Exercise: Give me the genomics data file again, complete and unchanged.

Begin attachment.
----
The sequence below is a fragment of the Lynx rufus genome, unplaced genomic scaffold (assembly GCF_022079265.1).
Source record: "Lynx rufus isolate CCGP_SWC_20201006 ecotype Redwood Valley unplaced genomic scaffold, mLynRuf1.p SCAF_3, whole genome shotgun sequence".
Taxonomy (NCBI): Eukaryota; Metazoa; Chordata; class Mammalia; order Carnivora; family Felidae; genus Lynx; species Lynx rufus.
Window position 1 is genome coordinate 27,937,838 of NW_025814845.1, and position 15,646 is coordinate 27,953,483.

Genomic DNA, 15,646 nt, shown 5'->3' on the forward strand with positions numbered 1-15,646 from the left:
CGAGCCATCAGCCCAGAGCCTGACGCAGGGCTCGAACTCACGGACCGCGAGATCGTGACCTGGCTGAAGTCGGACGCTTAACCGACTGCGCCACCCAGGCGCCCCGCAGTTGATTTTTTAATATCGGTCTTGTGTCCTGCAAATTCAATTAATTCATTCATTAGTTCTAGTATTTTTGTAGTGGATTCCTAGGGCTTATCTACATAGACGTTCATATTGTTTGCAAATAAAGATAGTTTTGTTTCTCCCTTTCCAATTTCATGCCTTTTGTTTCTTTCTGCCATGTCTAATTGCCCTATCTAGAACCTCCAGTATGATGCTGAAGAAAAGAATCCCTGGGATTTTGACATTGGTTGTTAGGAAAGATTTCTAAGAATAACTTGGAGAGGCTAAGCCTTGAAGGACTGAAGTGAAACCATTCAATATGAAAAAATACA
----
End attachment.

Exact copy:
The sequence below is a fragment of the Lynx rufus genome, unplaced genomic scaffold (assembly GCF_022079265.1).
Source record: "Lynx rufus isolate CCGP_SWC_20201006 ecotype Redwood Valley unplaced genomic scaffold, mLynRuf1.p SCAF_3, whole genome shotgun sequence".
Taxonomy (NCBI): Eukaryota; Metazoa; Chordata; class Mammalia; order Carnivora; family Felidae; genus Lynx; species Lynx rufus.
Window position 1 is genome coordinate 27,937,838 of NW_025814845.1, and position 15,646 is coordinate 27,953,483.

Genomic DNA, 15,646 nt, shown 5'->3' on the forward strand with positions numbered 1-15,646 from the left:
CGAGCCATCAGCCCAGAGCCTGACGCAGGGCTCGAACTCACGGACCGCGAGATCGTGACCTGGCTGAAGTCGGACGCTTAACCGACTGCGCCACCCAGGCGCCCCGCAGTTGATTTTTTAATATCGGTCTTGTGTCCTGCAAATTCAATTAATTCATTCATTAGTTCTAGTATTTTTGTAGTGGATTCCTAGGGCTTATCTACATAGACGTTCATATTGTTTGCAAATAAAGATAGTTTTGTTTCTCCCTTTCCAATTTCATGCCTTTTGTTTCTTTCTGCCATGTCTAATTGCCCTATCTAGAACCTCCAGTATGATGCTGAAGAAAAGAATCCCTGGGATTTTGACATTGGTTGTTAGGAAAGATTTCTAAGAATAACTTGGAGAGGCTAAGCCTTGAAGGACTGAAGTGAAACCATTCAATATGAAAAAATACA